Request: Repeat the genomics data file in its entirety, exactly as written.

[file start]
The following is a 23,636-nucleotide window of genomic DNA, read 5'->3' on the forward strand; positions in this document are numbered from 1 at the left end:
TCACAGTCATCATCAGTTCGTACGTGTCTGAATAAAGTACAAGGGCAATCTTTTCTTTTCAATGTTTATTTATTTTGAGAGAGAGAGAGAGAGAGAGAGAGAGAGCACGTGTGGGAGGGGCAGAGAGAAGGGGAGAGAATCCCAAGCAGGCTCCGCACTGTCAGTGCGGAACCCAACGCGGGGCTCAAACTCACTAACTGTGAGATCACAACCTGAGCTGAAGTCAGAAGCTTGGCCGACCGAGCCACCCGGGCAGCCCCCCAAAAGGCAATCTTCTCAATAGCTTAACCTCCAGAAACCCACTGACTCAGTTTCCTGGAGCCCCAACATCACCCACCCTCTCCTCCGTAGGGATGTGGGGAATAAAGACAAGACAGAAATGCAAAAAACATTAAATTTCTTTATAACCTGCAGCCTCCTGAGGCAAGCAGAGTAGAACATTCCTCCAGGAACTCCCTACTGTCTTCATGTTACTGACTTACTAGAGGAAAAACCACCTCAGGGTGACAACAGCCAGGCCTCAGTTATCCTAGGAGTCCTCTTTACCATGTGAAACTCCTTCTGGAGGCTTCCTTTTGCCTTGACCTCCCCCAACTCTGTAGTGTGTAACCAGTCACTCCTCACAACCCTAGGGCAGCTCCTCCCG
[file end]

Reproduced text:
The following is a 23,636-nucleotide window of genomic DNA, read 5'->3' on the forward strand; positions in this document are numbered from 1 at the left end:
TCACAGTCATCATCAGTTCGTACGTGTCTGAATAAAGTACAAGGGCAATCTTTTCTTTTCAATGTTTATTTATTTTGAGAGAGAGAGAGAGAGAGAGAGAGAGAGCACGTGTGGGAGGGGCAGAGAGAAGGGGAGAGAATCCCAAGCAGGCTCCGCACTGTCAGTGCGGAACCCAACGCGGGGCTCAAACTCACTAACTGTGAGATCACAACCTGAGCTGAAGTCAGAAGCTTGGCCGACCGAGCCACCCGGGCAGCCCCCCAAAAGGCAATCTTCTCAATAGCTTAACCTCCAGAAACCCACTGACTCAGTTTCCTGGAGCCCCAACATCACCCACCCTCTCCTCCGTAGGGATGTGGGGAATAAAGACAAGACAGAAATGCAAAAAACATTAAATTTCTTTATAACCTGCAGCCTCCTGAGGCAAGCAGAGTAGAACATTCCTCCAGGAACTCCCTACTGTCTTCATGTTACTGACTTACTAGAGGAAAAACCACCTCAGGGTGACAACAGCCAGGCCTCAGTTATCCTAGGAGTCCTCTTTACCATGTGAAACTCCTTCTGGAGGCTTCCTTTTGCCTTGACCTCCCCCAACTCTGTAGTGTGTAACCAGTCACTCCTCACAACCCTAGGGCAGCTCCTCCCG